Baath Party leaders divided
Iraq’s Baath Party, once the machine of Saddam Hussein’s tyrannical rule and now a key player in the country’s civil war, has been divided by an internal power struggle pitting one of Hussein’s top aides against a former general, U.S. and Iraqi government officials say.
U.S. military and intelligence officials are still debating whether to welcome the power struggle or fear it. But they agree the outcome could strongly influence the course of the Sunni-led insurgency against Iraq’s U.S.-backed government.
On one side of the power struggle is Izzat Ibrahim, the highest-ranking member of Hussein’s inner circle to evade capture. The king of clubs in the Bush administration’s “deck of cards” that depicted the most wanted members of Hussein’s regime, Ibrahim was Hussein’s chief deputy and has been viewed as a ringleader in the insurgency.
The forces apparently seeking to oust Ibrahim from his leadership of the Baath movement are led by a former general in Hussein’s army, Mohammed Yunis Ahmad.
U.S. officials learned of the infighting after a meeting in the northwestern Syrian town of Halab that military and intelligence officials believe involved Baath Party leaders.
The meeting in January, shortly after Hussein’s hanging, led to an apparent split in the movement. Some U.S. commanders in Iraq believe that was a welcome development. They see Ibrahim and his followers as intransigent elements of the Hussein regime who are trying to regain control of Iraq. The American commanders hope that Yunis’ faction is more willing to seek peace with the country’s U.S.-backed government.
Others, including U.S. intelligence officials and some Iraqi officials, are more wary, viewing the internal battle as an attempt to put a new face on a Baath movement that remains a threat.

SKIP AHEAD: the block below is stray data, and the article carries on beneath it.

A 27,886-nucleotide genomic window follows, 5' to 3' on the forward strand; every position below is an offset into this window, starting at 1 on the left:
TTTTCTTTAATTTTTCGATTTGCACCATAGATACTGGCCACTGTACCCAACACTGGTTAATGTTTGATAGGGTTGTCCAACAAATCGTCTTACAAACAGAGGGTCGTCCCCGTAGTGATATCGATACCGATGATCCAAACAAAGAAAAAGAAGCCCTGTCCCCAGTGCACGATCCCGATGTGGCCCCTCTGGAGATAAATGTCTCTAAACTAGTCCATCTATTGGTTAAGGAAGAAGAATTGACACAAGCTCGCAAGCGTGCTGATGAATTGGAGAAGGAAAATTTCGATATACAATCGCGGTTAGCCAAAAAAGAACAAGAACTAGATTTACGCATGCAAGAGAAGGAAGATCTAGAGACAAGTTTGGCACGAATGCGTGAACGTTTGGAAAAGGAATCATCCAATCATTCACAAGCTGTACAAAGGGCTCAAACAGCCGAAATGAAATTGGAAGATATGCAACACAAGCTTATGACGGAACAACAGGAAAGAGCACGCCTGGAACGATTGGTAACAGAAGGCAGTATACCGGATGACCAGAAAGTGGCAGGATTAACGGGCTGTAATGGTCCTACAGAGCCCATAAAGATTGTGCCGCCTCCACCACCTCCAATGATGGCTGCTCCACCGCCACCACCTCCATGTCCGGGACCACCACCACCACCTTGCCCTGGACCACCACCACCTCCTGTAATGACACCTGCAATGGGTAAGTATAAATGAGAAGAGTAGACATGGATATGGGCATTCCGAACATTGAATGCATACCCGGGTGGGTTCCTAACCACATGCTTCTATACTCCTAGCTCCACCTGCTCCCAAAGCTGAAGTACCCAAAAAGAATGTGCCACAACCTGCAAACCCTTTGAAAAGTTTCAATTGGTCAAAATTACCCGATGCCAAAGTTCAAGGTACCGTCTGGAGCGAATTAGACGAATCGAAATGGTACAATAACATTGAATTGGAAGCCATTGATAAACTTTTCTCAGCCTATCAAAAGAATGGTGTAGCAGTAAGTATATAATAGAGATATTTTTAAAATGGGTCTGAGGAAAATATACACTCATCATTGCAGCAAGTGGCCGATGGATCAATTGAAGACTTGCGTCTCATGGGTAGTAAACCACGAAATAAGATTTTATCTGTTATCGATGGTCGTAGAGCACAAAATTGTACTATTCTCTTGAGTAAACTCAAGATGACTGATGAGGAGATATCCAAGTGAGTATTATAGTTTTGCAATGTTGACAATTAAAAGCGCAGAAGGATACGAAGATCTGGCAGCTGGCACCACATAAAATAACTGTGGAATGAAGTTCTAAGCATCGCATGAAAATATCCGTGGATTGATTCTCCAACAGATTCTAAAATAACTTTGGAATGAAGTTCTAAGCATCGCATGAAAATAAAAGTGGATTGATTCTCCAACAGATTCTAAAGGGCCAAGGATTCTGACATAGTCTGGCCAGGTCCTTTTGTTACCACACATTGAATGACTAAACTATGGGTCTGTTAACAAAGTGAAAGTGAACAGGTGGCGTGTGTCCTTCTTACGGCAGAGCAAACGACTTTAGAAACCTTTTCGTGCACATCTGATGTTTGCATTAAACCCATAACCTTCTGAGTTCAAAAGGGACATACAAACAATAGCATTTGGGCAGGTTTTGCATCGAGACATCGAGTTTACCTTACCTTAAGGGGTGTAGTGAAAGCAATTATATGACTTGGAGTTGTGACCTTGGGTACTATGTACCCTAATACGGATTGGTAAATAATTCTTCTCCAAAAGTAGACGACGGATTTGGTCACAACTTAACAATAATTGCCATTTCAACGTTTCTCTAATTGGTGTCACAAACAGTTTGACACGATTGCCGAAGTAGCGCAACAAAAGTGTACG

“These guys, No. 1, are very capable. They know how to lead, they know how to control, they know how to dominate, and they know how to execute a coup,” said a U.S. military official, explaining why Iraq’s Shiite Muslim majority remains fearful of a Baath resurgence. The official, like others, spoke on condition of anonymity when discussing intelligence assessments.
Iraqi officials say the government in Baghdad is considering reaching out to Yunis as part of its effort to revise the sweeping policy that forbids most former Baathists to participate in government activities.
One Iraqi government official said Prime Minister Nouri Maliki has authorized initial overtures to Yunis, while contact with Ibrahim remains taboo. The official noted, however, that the outreach might not go far. Maliki’s overall efforts at softening the de-Baathification policy have consistently been blocked by opposition from other elements of his Shiite-dominated government.
“We are waiting to see if they [Yunis’ group] would offer anything that will be of benefit,” said the Iraqi official. “If they can prove they are not Saddamist groups, I think there is a legal precedent for opening a dialogue with them, provided that talking to them proves beneficial.”
Ibrahim has kept such a low profile that U.S. officials say they have frequently suspected he is dead. But he has emerged as at least the titular leader of the Baath movement, which American officials believe controls significant amounts of money -- assets of the former regime and new resources gained through current activities in Iraq.
Ibrahim “probably commanded great respect, especially from the very most senior political elites that were still left from Saddam’s regime,” the U.S. military official said.
Although accounts of the meeting in Halab vary, U.S. military and intelligence officials said partisans loyal to Yunis “hijacked” the session and expelled Ibrahim and others affiliated with him, declaring the ex-general the new party head.
The U.S. military official said Ibrahim, who was not at the meeting, quickly responded by issuing a communique denouncing Yunis and declaring that he was no longer a member of the party.
“Yunis orchestrated this meeting and did so without what appears to be the consent of Ibrahim,” the military official said. “There was a walkout at the meeting, and clearly Ibrahim’s camp and his followers, or those who thought that the meeting was going to do harm to Ibrahim and their interests, walked away from it. Hence you have the split.”